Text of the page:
Not unlike Area 51 in Roswell, New Mexico, the cannabis cultivation program at the University of Mississippi is currently and always has been shrouded in a haze of mystery and secrecy.
Established in 1910, "Ole Miss" as the school is affectionately referred to is not a sports powerhouse, although the institution has produced some noteworthy players. Archie and his son Eli Manning are probably the most well known. The school is not known for being amongst the ranks of "Ivy League" institutions of higher learning. However, what the campus is famous for (in counter-culture circles, anyways) is that the federal government has been producing cannabis there for "research purposes" for decades.
Ole Miss houses the only known federally sanctioned marijuana grow in existence. It has been long rumored that this federal grow is the birthplace of the mysterious G-13 strain. Moreover, the history and lineage behind this strain is a great story in itself.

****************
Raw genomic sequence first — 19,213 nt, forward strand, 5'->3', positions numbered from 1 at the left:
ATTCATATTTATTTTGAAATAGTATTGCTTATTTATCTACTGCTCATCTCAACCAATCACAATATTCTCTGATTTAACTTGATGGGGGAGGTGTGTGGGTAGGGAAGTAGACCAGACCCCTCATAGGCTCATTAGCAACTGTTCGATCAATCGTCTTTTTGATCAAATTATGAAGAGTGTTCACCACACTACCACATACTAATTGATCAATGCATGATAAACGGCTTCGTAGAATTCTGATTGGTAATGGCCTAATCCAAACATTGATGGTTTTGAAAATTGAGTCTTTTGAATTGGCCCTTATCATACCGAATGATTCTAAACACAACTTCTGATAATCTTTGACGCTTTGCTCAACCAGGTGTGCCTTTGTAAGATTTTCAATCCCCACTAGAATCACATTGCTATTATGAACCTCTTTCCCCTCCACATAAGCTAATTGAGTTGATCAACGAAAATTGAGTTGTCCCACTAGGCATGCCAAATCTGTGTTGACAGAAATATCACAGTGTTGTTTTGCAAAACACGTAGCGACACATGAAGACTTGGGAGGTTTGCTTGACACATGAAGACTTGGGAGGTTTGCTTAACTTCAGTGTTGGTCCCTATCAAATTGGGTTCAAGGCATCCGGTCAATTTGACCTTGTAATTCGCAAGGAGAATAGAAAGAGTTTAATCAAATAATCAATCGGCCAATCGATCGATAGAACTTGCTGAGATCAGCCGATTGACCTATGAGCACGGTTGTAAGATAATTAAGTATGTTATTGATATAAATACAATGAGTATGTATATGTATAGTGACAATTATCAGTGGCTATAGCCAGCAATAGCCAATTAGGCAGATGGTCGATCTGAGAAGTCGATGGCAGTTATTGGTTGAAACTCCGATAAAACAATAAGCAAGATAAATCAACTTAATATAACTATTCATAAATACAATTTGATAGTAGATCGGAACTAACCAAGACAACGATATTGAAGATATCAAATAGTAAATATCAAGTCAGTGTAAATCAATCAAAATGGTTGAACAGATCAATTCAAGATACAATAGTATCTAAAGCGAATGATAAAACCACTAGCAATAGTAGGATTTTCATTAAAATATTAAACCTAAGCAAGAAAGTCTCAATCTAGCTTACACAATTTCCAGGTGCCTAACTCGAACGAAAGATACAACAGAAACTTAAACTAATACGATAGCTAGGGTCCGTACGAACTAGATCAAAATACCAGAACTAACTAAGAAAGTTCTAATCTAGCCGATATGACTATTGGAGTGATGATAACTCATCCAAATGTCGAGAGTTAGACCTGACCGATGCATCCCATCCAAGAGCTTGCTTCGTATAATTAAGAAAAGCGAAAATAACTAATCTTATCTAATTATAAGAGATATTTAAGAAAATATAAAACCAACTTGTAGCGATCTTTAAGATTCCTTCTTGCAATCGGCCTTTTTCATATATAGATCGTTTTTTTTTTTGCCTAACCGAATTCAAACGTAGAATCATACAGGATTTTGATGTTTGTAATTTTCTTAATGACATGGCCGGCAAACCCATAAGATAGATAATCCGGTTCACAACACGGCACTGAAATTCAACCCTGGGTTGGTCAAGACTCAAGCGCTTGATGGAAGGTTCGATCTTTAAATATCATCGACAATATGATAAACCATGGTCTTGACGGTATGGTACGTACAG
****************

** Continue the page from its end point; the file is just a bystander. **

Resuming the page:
But with more and more private and foreign interests publishing study after study outlining the vast medicinal benefits of the marijuana plant, the feds in turn are looking to increase their own pot production in the hopes that U.S. researchers can catch up and remain relevant in the realm of cannabis research. The National Institute on Drug Abuse (NIDA) request for the authority to grow more weed at Ole Miss was recently approved by the DEA.
The increase in production equates to far more than a few extra plants. The university was granted the authority to up their current maximum annual harvest from 46.3 pounds to 1,433 pounds.
In a rare showing of humility, the DEA admits that they "grossly underestimated the program’s demand for research materials." While this jump from 46.3 pounds to 1,433 pounds looks like an enormous increase in marijuana production, though eye-popping, these numbers are still way down from the George W. Bush era, where pot production at Ole Miss was nearly 10,000 pounds annually!
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